Recovering from Semi-Dead ESXi Management

Firstly, I’d like to thank Bence Bertalan for the inspiration for this blog post (you can see his original blog post here:  https://www.linkedin.com/pulse/qucik-tip-vmware-bringing-back-semi-dead-esxi-live-bence-bertalan/).

I have actually experienced this issue myself recently with a host that was still running ESXi 6.0.  It appears that some activities had taken place on the host which resulted in the storage connection to a LUN becoming unavailable.  This resulted in an ‘All Paths Down’ scenario… will would eventually progress onto a ‘Permanent Device Loss’ situation.

With the ‘All Paths Down’ scenario, the ESXi kernel will keep trying to reconnect to the lost device… unfortunately, this continues to retry until all of the kernel resources are focused purely on recovering connectivity to the lost volume.

The reason that this matters, is that you will begin the notice the following items on the host:

  • The host will lose connectivity to the vCenter Server and will become unresponsive to vSphere API calls
  • If you are able to view the DCUI directly, you will notice that the login process will be extremely slow (and could take hours to complete)
  • If you were to try to ‘Restart Management Agents’ from the DCUI interface, it is unlikely to complete successfully and will hang at the ‘Stopping Management Agents’ phase
  • If you try to ‘Enable SSH’ from within the DCUI, this will also take a long time to complete
  • Throughout all of this, the virtual machines will continue to run on the host and will be accessible through their network connection.

There are a number of ways that you could go about correcting this issue.

One option would be to reboot the host, this would require you to RDP onto each of the desktops to power them down, as we want to make sure that they are gracefully shut down before utilising a remote management tool (DRAC, IMM, iLO) to reboot the host, if it is remote.  As you can tell, this requires downtime on the virtual machines and the host, which is not always possible.

An alternative solution, expanded on below is to restart the relevant services using SSH – please note that this may take several hours to complete depending on the responsiveness of your host:

  • You will need to enable SSH – DCUI will need to be utilised to enable SSH, and therefore you should log on with the root credentials for the host
  • Select ‘Troubleshooting Options’ and then ‘Enable SSH’
  • At this point you will need to wait until ‘Enable SSH’ changes to ‘Disable SSH’ and ‘SSH is Enabled’ appears in the grey part of the screen
  • With SSH enabled, you can now putty into the host using SSH – remember to still use the root details to log on
  • Before attempting to restart any services, you need to restart the hostd and vpxd services using the following commands:
/etc/init.d/hostd restart
/etc/init.d/vpxa restart
  • You can now restart the management agents using the following command:
services.sh restart
  • If everything goes to plan, then this command should complete successfully within 1-2 minutes and the host will become responsive again and connect back to vCenter.  The good thing about these commands is that the VMs will continue to function normally throughout.

About the Author

Dinger

I have been in IT for the past 15 years and using virtualisation technologies for around the past 8 years. I started, as quite a lot of people do, working with PCs after playing with such iconic systems like the ZX81, ZX Spectrum and then progressing through 386s, 486s, Pentiums etc. After being headhunted at sixth form to work for a small company based around Hertfordshire, UK. I began working with small businesses and gaining a lot of hardware experience. Three years later, after helping to increase the size of the business, I needed to gain exposure to a larger environment to progress my own career. I joined a large manufacturing company around Electronic Test and Measurement which progressed my skills onto more PC work, hardware work and then onto Server Operating Systems. I progressed again onto a consultancy company based in Reading, UK. Initially working as an engineer performing hardware / software installations for larger companies contracted out to the consultancy company, I moved up into a Consultant position continuing my travel across the UK assisting and providing solutions to companies. I finally moved on again to my current position, working back in Hertfordshire, UK. Again working for a large manufacturing company, this time with over 50,000 users worldwide. I am responsible for the datacenter hardware, the storage environment, the vmware environment and also implementing their new Citrix XenApp farm. My days are busy but also productive, its a friendly environment and in my four years of being with the company, I have seen many changes in technology and infrastructure in use within the company. About the site I started this site as I had been thinking of having more of a presence on the web for a while. On a daily basis, I perform tasks and use tools that others may not use or may not think to do and therefore I thought that I would share some of these experiences and tips with others to help with their day to day work. Currently, my main focus of work is around VMware and Veeam Backup & Replication but hopefully as my tasks progress, I’ll be able to share useful bits of information about other areas of IT as well.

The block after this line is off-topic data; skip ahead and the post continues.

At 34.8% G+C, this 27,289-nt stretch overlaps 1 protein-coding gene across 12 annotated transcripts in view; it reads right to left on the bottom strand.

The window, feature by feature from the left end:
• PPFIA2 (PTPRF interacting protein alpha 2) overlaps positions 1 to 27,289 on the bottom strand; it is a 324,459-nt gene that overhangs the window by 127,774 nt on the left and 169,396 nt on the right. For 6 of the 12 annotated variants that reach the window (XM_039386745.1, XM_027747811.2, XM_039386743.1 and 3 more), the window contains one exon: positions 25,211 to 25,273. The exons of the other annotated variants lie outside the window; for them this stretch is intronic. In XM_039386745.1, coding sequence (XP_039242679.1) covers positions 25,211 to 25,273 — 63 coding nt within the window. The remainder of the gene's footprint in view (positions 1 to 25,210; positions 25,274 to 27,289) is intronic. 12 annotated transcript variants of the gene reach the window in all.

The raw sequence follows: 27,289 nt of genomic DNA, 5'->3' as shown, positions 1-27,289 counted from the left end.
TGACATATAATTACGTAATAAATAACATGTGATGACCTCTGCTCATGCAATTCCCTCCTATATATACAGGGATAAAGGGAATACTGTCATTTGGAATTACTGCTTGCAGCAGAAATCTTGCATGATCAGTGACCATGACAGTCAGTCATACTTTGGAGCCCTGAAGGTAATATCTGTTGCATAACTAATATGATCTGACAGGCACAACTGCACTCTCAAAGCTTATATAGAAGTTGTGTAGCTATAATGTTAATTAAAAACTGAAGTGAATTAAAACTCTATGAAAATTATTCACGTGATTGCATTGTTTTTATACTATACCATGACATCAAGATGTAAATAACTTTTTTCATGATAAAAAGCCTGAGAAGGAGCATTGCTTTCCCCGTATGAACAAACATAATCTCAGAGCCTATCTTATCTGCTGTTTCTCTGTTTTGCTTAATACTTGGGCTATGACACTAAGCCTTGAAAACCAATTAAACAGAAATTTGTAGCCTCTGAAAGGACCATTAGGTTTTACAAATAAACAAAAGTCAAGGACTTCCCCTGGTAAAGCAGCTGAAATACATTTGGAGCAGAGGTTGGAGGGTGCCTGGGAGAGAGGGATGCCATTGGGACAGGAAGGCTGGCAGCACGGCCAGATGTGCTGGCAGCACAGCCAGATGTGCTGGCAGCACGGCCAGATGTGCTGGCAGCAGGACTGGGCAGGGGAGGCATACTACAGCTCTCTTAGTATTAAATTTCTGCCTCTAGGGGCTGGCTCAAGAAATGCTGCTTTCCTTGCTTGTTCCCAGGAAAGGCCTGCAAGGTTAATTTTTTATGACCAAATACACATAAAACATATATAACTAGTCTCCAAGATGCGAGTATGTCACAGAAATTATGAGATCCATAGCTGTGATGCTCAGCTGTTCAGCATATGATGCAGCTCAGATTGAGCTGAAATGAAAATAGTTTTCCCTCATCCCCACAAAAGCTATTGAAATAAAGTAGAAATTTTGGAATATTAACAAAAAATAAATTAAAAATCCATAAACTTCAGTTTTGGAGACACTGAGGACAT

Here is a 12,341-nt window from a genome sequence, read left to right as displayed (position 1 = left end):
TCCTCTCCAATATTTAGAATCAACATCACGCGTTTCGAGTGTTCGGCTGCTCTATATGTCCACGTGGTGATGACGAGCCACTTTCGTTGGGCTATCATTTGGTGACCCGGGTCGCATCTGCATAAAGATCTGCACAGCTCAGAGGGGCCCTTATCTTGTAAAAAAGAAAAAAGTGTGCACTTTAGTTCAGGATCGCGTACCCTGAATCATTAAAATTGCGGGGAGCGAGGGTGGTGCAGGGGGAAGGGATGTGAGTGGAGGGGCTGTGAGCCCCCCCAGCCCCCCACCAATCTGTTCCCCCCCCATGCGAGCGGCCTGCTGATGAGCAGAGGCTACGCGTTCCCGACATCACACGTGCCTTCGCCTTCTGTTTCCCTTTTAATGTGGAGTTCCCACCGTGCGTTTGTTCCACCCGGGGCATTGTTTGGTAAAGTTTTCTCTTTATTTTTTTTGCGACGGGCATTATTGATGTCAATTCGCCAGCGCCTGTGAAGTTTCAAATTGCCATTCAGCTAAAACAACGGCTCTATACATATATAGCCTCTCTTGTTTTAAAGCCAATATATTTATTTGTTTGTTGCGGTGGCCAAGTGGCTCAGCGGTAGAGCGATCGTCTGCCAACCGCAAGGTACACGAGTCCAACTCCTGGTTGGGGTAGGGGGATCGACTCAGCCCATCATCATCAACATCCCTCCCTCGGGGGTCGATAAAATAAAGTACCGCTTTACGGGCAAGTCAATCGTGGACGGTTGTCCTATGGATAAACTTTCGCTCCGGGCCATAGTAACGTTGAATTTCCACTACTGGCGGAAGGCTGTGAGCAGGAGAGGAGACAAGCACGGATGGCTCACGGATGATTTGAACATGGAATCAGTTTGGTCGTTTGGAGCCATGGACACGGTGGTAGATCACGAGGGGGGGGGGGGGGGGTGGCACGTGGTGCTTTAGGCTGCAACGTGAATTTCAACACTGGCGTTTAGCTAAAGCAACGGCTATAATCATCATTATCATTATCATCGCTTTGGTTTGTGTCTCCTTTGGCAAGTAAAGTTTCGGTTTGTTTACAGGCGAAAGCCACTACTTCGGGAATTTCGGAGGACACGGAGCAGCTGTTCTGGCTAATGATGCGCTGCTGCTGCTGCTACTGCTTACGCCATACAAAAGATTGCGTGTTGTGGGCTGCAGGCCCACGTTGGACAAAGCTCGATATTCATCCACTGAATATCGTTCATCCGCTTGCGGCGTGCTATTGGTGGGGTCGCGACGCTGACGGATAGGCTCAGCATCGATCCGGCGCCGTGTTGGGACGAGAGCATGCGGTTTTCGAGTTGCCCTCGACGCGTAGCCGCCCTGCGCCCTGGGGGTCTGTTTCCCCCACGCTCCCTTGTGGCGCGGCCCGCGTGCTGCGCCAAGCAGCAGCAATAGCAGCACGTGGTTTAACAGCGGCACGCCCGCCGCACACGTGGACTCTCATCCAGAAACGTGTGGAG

Leave a Reply

Your email address will not be published. Required fields are marked *

This site uses Akismet to reduce spam. Learn how your comment data is processed.